PHIL PONCE: There's been an arrest in connection with the bombing of the U.S. embassies in Kenya and Tanzania. A suspect, identified as Mohammed Sadik Howaida, was apprehended at the airport in Karachi, Pakistan after arriving on a flight from Nairobi. He was on his way to Afghanistan, according to news reports. The suspect was returned to Kenya this weekend for questioning by U.S. and Kenyan authorities. For more, we go to David Breset. Mr. Bresett is a former Secret Service-excuse me-I got lost here-Mr. Bresett is a former Secret Service chief of foreign intelligence who also worked at the CIA, and he's now with the private security company, Beckett Brown International. Welcome, Mr. Breset. First of all, your reaction to the arrest, a bit of a surprise?
DAVID BRESETT, Former Secret Service Official: I was surprised, Phil, pleasantly surprised, that the Pakistani authorities would pick up on Howaida's bogus travel documents and grab him. I think it's a great break for-if he's truly connected and only further investigation will tell-he's truly connected with the Nairobi bombing-it's a great break for the investigators down in Kenya.
PHIL PONCE: And according to reports, his itinerary was to fly from Kenya to Pakistan and then on to Afghanistan. What does that tell you?
DAVID BRESETT: Well, that's consistent with what we know about Arab Afghans. And I believe that's what we're dealing with probably here.
PHIL PONCE: Arab Afghans?
DAVID BRESETT: A rather generic expression for those individuals that were drawn together at the beginning of the Afghan conflict to drive the Soviets out of Afghanistan back in 1979. As you know, that conflict's been almost a 10-year period. These are people that are now pretty much have returned to their homelands but still are able to seek refuge-safe haven, if you will, in denied areas such as Afghanistan.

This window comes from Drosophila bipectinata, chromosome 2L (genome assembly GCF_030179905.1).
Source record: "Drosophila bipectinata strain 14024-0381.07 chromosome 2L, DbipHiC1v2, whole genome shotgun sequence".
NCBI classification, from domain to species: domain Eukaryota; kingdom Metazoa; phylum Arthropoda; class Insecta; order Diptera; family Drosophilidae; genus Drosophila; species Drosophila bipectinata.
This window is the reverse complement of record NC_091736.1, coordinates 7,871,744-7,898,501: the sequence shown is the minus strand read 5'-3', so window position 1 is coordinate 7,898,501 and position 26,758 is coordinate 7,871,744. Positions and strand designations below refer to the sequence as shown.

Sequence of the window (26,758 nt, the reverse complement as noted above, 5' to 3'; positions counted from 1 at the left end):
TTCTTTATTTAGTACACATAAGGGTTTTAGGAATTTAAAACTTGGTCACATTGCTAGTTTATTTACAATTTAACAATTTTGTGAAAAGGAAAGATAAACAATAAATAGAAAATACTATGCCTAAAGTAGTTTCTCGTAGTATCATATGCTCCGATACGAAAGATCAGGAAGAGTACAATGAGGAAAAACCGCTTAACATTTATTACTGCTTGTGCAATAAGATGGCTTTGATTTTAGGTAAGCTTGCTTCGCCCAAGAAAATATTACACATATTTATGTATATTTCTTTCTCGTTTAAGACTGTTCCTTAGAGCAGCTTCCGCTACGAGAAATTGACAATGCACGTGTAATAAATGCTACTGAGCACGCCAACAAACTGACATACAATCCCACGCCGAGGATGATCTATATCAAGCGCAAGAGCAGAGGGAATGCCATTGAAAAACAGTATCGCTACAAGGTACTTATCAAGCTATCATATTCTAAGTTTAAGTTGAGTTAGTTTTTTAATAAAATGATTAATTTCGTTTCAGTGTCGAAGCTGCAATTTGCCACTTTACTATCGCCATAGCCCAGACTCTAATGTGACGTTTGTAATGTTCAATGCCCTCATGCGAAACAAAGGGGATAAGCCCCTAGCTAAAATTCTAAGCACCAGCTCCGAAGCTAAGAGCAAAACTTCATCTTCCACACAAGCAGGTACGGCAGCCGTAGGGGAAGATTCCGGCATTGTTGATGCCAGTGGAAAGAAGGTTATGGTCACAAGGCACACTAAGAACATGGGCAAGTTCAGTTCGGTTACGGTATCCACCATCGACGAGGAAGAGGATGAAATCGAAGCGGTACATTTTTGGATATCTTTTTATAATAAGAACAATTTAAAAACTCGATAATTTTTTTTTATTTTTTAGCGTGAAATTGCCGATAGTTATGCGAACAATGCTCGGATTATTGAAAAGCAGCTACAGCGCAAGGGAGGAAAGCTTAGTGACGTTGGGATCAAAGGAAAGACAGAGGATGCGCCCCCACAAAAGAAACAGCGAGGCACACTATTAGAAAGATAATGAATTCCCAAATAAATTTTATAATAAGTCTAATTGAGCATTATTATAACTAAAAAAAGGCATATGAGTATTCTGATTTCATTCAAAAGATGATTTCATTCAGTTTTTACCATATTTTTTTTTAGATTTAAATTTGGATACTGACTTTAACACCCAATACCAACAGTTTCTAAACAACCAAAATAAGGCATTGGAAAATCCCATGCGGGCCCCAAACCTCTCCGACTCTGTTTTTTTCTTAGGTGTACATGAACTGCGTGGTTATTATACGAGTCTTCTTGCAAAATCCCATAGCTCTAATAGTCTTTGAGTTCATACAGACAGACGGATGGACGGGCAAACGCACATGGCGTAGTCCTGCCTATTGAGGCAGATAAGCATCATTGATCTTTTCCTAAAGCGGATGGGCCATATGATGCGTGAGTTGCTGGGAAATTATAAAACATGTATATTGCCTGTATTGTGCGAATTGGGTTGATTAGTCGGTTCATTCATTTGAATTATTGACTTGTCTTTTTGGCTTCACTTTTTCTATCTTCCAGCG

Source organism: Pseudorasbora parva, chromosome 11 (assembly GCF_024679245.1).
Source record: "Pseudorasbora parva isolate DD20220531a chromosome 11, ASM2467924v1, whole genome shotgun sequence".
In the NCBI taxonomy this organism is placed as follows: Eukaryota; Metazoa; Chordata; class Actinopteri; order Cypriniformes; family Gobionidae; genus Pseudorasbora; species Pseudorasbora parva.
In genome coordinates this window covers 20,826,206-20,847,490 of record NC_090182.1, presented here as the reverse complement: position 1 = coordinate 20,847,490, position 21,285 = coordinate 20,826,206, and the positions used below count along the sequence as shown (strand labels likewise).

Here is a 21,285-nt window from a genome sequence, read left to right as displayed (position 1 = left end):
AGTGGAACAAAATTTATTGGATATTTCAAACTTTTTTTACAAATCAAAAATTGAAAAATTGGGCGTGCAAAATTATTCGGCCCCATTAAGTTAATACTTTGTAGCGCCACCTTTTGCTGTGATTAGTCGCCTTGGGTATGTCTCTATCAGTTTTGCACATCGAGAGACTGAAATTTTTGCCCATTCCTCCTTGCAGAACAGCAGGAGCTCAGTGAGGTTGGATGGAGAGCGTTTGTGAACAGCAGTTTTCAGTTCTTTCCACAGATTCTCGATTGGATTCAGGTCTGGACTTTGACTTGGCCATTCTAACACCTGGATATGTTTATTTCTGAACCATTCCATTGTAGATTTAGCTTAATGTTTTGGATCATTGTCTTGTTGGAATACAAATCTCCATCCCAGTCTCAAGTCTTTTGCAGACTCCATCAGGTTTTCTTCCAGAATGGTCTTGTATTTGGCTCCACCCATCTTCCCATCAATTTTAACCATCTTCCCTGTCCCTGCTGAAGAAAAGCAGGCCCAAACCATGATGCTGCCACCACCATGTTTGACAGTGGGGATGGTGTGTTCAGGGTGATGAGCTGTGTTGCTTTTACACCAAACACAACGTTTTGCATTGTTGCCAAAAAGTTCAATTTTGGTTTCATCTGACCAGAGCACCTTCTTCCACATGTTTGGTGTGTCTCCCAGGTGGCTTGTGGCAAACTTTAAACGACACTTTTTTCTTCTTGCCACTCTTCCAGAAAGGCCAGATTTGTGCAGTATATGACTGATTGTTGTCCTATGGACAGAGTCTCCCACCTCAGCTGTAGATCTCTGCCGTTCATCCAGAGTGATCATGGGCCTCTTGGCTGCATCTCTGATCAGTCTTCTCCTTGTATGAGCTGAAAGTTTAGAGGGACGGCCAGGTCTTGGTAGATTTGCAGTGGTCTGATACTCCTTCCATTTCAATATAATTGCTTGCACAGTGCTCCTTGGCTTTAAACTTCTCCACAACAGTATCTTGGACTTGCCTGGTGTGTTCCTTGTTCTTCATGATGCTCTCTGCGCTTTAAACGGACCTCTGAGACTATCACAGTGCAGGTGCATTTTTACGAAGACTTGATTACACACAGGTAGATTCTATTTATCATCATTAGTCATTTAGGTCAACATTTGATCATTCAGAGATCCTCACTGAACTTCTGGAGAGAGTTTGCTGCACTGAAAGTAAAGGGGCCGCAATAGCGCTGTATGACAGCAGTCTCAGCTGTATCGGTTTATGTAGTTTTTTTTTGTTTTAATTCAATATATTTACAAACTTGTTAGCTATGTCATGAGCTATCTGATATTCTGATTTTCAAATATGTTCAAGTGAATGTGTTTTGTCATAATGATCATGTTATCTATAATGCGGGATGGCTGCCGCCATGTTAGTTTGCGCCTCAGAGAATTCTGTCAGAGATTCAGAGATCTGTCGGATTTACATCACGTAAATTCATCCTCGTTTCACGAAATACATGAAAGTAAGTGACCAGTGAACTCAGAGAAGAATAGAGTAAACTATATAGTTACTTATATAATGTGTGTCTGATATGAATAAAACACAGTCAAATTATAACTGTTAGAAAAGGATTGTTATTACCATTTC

PHIL PONCE: And one of the key people in that group is a gentleman by the name of Osama Bin Laden. Who is he?
DAVID BRESETT: Well, he's been described as everything from an enigma to a radical Saudi prince. I don't think--he's not either-to be honest with you. What he is is a radical Saudi financier of terrorist organizations. This is an individual that was drawn in again like Arab Afghans, as I mentioned earlier, into the Afghan conflict early on, and rose to a position of prominence. And now a lot of people consider him the godfather of the so-called Arab Afghan movement. I believe he's the heart and soul of that movement.
PHIL PONCE: And he's believed to be living in Afghanistan, is that correct?
DAVID BRESETT: Yes. In Southern Afghanistan.
PHIL PONCE: What is the source of his wealth and how much money is he supposed to have at his disposal?
DAVID BRESETT: He's from a wealthy Saudi family. His family, who are certainly backers of the current regime in Saudi Arabia, they're not radical-made their money in the construction business.
PHIL PONCE: And he's what-he's a black sheep, and the Saudi Arabian government has, what, taken away his passport?